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Distinguished Speaker Series with FERC Commissioner Neil Chatterjee

26 January 2021
3:00 p.m. – 4:00 p.m. ET

Please join K&L Gates for an open conversation with FERC Commissioner Neil Chatterjee, as we discuss energy market trends, infrastructure development, renewables, and the energy transition.

Commissioner Neil Chatterjee was nominated to the Federal Energy Regulatory Commission by President Donald J. Trump in May 2017 and confirmed by the U.S. Senate in August 2017. He served as Chairman from August 2017 to December 2017. He was again named Chairman on October 24, 2018, and served in that role through November 5, 2020.

Since joining the Commission, Chatterjee has championed strategic initiatives reflecting his firm commitment to ensuring that FERC regulations and actions reflect changes in today’s energy landscape. Additionally, Chatterjee has made energy infrastructure a top priority. 

Prior to his tenure at the Commission, Chatterjee served as an advisor to Senator Mitch McConnell (R-KY), where he played an integral role in the passage of major energy, highway and agriculture legislation. Chatterjee previously worked as a principal in government relations for the National Rural Electric Cooperative Association and as an aide to House Republican Conference Chairwoman Deborah Pryce (R-OH). He began his career in Washington, D.C., as a staff member on the House Committee on Ways and Means.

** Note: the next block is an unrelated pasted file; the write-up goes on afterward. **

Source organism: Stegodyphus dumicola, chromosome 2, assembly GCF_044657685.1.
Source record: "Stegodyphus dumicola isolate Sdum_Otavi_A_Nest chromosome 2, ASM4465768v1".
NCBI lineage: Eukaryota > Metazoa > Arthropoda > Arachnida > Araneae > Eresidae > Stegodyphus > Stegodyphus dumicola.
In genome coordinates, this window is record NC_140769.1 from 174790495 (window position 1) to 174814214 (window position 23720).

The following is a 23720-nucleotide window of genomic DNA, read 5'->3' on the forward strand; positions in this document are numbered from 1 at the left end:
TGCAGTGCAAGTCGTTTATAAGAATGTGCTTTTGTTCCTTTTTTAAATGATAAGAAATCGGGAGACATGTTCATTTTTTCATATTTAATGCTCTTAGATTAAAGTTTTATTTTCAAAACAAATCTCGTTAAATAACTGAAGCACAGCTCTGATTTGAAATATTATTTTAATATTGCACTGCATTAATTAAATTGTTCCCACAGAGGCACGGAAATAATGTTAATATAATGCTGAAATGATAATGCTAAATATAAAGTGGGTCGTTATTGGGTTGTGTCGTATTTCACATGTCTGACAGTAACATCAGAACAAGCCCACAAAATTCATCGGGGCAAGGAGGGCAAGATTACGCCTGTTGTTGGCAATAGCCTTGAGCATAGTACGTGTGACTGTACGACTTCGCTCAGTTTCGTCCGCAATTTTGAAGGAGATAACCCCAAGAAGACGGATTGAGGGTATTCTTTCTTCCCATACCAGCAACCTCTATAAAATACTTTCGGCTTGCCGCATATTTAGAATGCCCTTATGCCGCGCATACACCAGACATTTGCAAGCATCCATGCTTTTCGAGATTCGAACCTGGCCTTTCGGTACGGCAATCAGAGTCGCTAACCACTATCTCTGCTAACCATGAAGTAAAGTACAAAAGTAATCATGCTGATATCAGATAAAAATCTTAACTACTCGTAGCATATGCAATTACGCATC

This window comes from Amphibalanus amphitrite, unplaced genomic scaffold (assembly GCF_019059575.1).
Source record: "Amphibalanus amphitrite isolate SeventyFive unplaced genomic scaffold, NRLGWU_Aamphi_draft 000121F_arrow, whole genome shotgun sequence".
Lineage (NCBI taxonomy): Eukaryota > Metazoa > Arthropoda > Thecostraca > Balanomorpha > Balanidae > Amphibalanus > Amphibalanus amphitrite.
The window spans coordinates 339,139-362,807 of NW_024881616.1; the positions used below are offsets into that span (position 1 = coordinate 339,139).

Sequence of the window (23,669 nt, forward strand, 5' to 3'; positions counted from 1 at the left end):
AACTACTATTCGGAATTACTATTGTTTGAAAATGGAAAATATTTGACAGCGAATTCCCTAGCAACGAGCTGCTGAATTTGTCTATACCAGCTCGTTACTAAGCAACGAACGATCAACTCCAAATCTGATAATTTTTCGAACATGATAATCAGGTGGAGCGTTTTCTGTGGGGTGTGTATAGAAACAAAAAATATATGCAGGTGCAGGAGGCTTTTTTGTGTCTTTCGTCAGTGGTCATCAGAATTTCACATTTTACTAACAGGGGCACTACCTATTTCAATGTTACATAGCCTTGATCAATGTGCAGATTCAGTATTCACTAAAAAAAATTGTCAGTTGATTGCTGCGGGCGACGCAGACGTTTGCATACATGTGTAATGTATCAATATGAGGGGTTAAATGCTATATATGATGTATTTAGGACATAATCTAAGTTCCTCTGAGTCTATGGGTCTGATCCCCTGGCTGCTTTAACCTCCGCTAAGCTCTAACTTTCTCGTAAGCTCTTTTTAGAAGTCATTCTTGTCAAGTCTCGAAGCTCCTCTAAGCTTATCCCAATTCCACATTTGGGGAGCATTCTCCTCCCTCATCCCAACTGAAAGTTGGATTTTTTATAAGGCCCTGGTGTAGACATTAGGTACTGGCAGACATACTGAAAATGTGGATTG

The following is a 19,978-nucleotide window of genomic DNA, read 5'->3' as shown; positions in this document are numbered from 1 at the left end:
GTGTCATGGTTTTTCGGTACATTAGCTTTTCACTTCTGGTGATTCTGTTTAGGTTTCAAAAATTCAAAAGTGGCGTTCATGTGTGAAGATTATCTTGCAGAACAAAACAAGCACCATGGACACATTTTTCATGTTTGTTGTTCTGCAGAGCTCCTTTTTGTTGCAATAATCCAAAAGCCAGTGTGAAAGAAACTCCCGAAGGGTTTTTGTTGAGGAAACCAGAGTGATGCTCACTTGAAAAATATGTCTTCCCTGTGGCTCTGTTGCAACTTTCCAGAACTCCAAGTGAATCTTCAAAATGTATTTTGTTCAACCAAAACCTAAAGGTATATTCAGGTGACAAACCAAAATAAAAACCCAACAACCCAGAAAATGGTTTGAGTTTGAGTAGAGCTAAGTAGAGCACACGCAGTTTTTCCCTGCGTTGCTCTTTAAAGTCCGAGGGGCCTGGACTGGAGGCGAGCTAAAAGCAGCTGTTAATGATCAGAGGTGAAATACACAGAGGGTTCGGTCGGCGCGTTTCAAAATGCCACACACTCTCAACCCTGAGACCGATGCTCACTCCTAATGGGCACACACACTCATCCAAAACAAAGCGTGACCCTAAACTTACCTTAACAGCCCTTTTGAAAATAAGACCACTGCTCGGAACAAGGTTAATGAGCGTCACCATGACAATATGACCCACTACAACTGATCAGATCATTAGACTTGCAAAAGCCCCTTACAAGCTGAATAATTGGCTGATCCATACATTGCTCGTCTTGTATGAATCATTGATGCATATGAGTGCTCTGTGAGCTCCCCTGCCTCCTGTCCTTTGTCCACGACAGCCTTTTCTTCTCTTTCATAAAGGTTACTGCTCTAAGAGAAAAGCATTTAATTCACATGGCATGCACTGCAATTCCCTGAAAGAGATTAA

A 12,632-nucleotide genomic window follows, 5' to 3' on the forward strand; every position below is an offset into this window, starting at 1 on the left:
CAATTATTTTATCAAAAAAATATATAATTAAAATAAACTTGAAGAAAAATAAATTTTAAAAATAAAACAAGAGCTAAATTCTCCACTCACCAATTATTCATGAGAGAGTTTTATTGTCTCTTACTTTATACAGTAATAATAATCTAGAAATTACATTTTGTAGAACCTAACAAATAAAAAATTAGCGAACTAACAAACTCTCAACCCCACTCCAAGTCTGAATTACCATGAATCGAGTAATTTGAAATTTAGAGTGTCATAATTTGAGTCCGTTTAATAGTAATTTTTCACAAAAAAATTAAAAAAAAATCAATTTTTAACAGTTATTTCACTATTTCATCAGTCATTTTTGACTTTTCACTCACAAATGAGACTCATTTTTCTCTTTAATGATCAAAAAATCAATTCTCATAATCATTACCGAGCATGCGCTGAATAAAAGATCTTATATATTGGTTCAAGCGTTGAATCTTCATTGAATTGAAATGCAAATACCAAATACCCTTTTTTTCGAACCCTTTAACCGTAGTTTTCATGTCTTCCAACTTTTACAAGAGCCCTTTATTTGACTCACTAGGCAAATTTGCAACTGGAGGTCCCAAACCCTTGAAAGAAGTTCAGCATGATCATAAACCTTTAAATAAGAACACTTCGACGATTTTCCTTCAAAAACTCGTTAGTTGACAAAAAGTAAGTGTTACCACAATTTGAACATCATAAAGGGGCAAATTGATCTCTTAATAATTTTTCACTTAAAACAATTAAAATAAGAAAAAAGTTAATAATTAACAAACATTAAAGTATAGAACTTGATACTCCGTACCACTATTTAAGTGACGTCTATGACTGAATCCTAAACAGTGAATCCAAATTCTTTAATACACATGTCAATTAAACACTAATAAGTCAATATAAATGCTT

A native of Lexington, Kentucky, Chatterjee is a graduate of St. Lawrence University and the University of Cincinnati, College of Law. Chatterjee resides with his wife and three children in Virginia.

The program will be moderated by K&L Gates’ Policy & Regulatory Practice Area Leader, David Wochner, and Power Practice Group Coordinator, Elizabeth Crouse.

The Service’s CO-Balancing Act: Final Carbon Capture Credit Regulations Target Broad Taxpayer Implementation and Administrability

By: Elizabeth C. CrouseAaron C. Meyer, and Mary Burke Baker

Amid the headline-grabbing events of 6 January 2021, the U.S. Department of Treasury released final regulations under Code Section 45Q. Code Section 45Q provides for a U.S. federal income tax credit at varying rates to taxpayers that participate in various aspects of the process of sequestering carbon oxide and disposing of it in secure geologic storage, use it as a tertiary injectant in a qualified enhanced oil or natural gas recovery project, or utilize it in certain processes. 

The Sun Also Rises: Congress Votes to Stimulate the Renewable Energy, Efficiency, Carbon Capture, and Storage Industries

By: Elizabeth C. CrouseMary Burke BakerLaurie B. PurpuroElias B. Hinckley, and David P. Hattery

On 21 December 2020, the shortest day of the year in North America, the U.S. Congress passed a historic stimulus package. Among its more than 5000 pages, the bill includes important, if not quite historic, clean energy-related provisions ranging from new and extended tax incentives to government programs for research and development. Assuming the legislation becomes law, a new day for U.S. carbon capture, offshore wind, and many more renewable energy technologies may dawn.